NEW YORK (AdAge.com) -- Procter & Gamble Co. in 1999 paid Grey Worldwide more than $100 million in commissions and fees, so there was little reason for the marketer to question a $2,000 charge from a March 30, 1999, invoice for ad production work on Cover Girl. Maybe P&G should have.
An ongoing federal investigation alleges a top Grey executive worked on a decade-long scheme that in just one 30-month period resulted in P&G and other Grey clients getting bilked out of about $500,000 through padded invoices.
It's a case with a blue chip cast: P&G, the nation's No. 3 advertiser; Grey, one of the top five U.S. agencies; and one Mitchell E. Mosallem, who until his December resignation was executive vice president and director of graphic services at Grey Global Group's Grey Worldwide, New York, and chairman of the print production committee at the American Association of Advertising Agencies. Grey has worked for more than 40 years on P&G, its largest client.
Charged with mail fraud
The government accuses Mr. Mosallem of mail fraud for orchestrating with graphics suppliers a complex scheme of bill padding. He surrendered to authorities March 21 and is free on $1.5 million bail. Mr. Mosallem's attorney said his client intends to put up a defense; he said he won't comment further until the government releases more details of its case.
Government authorities won't comment. A Grey spokeswoman said the agency is cooperating with investigators. Grey last week hired Deloitte & Touche to audit internal production procedures. P&G, the only client identified so far as losing money from the alleged fraud, said it is aware of the investigation but declined further comment.
The case raises serious questions for the marketing business in general and Grey in particular.
"How far will the government go?" said one legal
Whispered talk of agency employees accepting under-the-table gifts and kickbacks from suppliers is not new. Having the Justice Department on the doorstep of Madison Avenue is.
It's not clear how long Justice will stay. It is clear where Justice has been. Since 1996, government probes into the point-of-sale industry and marketers have led to guilty pleas from 32 people and nine companies. A Justice Department spokeswoman said Mr. Mosallem's case is a continuation of that probe.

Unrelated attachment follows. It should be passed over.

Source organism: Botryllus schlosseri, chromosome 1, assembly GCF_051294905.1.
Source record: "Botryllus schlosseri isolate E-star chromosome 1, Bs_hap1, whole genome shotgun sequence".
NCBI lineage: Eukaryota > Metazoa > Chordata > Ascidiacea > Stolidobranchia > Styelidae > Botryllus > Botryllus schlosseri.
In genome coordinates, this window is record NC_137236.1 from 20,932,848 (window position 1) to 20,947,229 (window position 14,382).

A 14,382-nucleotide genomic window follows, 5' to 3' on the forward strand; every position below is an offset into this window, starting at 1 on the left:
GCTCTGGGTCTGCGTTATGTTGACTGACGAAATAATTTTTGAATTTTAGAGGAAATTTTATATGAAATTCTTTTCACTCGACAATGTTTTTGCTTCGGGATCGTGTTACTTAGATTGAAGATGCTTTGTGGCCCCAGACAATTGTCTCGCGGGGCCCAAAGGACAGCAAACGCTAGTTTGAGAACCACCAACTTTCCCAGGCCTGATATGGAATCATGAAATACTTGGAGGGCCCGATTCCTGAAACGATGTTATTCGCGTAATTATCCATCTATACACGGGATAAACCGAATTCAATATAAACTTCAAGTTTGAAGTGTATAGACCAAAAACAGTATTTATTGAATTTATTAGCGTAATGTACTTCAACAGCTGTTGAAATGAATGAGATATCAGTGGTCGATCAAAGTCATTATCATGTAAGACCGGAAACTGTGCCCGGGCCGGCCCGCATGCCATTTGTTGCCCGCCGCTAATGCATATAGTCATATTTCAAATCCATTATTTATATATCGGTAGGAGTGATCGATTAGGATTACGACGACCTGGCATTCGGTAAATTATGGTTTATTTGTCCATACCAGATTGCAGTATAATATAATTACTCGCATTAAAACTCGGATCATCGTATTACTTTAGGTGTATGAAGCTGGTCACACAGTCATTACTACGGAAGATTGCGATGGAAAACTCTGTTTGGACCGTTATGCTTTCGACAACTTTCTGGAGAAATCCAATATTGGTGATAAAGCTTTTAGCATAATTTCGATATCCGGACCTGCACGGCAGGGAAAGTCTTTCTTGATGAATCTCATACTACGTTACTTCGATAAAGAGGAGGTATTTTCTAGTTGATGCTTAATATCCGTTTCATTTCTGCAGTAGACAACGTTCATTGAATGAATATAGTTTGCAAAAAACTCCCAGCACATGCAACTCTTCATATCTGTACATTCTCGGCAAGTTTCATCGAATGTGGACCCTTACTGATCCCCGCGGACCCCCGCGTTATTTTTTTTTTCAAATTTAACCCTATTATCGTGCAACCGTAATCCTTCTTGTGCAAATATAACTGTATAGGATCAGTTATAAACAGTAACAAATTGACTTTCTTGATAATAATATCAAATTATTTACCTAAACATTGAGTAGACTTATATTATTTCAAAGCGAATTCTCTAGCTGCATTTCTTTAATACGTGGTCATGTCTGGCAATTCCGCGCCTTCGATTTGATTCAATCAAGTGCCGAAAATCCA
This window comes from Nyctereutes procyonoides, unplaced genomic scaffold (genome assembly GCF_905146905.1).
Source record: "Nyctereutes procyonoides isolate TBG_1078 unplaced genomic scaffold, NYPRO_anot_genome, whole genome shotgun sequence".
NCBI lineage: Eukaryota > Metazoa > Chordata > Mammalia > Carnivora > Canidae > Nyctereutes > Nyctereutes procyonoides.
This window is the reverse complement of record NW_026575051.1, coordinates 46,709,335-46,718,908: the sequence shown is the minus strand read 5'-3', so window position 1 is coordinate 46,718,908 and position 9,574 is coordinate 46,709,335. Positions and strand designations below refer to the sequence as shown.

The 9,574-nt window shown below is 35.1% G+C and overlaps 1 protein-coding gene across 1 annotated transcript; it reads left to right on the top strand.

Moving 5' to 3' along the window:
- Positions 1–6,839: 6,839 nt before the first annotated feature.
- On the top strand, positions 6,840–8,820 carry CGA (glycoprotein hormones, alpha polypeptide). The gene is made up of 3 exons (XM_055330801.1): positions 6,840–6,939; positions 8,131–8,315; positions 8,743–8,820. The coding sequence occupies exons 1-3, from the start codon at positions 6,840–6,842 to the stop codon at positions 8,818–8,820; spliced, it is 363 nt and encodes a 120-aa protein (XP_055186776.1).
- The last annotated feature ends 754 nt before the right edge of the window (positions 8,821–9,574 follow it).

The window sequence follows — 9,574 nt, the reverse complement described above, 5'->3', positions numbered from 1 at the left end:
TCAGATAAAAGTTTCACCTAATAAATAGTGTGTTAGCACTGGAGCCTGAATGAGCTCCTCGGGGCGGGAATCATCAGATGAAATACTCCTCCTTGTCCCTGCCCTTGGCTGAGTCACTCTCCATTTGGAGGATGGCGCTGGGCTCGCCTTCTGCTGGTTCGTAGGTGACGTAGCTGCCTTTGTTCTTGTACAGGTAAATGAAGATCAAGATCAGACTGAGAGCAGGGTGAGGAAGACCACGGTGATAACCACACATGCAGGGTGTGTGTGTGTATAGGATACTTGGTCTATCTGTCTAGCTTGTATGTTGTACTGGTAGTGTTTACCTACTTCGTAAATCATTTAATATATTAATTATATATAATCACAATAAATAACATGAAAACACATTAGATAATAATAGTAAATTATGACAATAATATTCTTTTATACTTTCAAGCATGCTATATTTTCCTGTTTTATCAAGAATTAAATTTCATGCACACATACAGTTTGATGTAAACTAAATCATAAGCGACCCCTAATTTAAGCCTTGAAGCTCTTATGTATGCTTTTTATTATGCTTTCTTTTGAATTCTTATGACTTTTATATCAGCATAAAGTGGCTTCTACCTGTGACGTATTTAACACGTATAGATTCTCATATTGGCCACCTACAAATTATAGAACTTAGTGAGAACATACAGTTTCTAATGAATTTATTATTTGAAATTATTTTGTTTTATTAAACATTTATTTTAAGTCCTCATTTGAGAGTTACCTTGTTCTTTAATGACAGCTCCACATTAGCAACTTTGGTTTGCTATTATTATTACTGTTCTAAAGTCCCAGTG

Court papers allege Mr. Mosallem didn't act alone; two staffers who worked under him at Grey are cooperating with authorities and, according to the government's complaint, admit involvement in defrauding clients.
Alleged conspiracy with suppliers
The case alleges four unnamed New York graphics suppliers conspired with Mr. Mosallem. Grey, which prior to Mr. Mosallem's arrest had confirmed it was cooperating with authorities in an investigation of graphics supplier Color Wheel, last week severed ties to the company. Color Wheel's attorney declined to comment except to say his client had worked with Grey.
The government's complaint alleges a complex scheme of fraud: Suppliers provided Mr. Mosallem, other senior Grey employees and their families with costly perks, padding invoices to pay for them; Mr. Mosallem and colleagues spread the bills among clients.
Federal authorities haven't publicly revealed how much money they say was involved in total in the alleged scam, dating to at least 1991. But in a single year, the complaint alleges, one graphics supplier fraudulently billed Grey almost $100,000 for tickets to sporting and cultural events. One supplier allegedly gave Mr. Mosallem $1,200 in Metropolitan Opera tickets. Suppliers provided wedding invitations, holiday cards and photographs, with clients footing the bill, the government alleges.
Perk vs. crime
It's common practice in advertising for sellers of goods and services to offer perks to buyers. Done above board, it's only an ethical issue and a legal cost of doing business. The Grey case alleges a crime: defrauding clients.
The structure of the ad business -- suppliers bill agencies, which bill clients -- generates a flow of cash attractive to those who wish to engage in unscrupulous behavior. Print production has an added twist: Production departments wield considerable power in selecting vendors.
How can marketers and agencies protect themselves? There are no easy answers. The 4A's and the Association of National Advertisers declined to comment, saying they don't have guidelines.
Arthur Anderson, managing principal in advertiser consultancy Morgan Anderson, recommends marketers pay bills to agency vendors directly rather than leaving the agency as middleman. Clients should demand the right to audit agencies' billing processes, he said.
Agencies also can create controls. Omnicom Group's Merkley Newman Harty, New York, brought pre-press and re-touching work in house to gain greater control; it also requires all print jobs to be triple bid.
"My vendors know they have to compete," said Graham Turpin, head of print production.
Formal price estimates
Victor Basile, senior VP-director-print and graphic services at Bcom3 Group's D'Arcy Masius Benton & Bowles, New York, and new chairman of the 4A's print production committee, recommends agencies and clients sign a formal price estimate for each project. If additional costs arise, the client should approve them, he said. He also recommends that responsibility for picking vendors be spread among several employees. If costs are added to an invoice beyond what has been agreed upon, he said, "the costs won't be paid."
Staff writers Alice Z. Cuneo, Cara B. DiPasquale, Kate MacArthur, Jack Neff, Ira Teinowitz and Rich Thomaselli contributed to this report.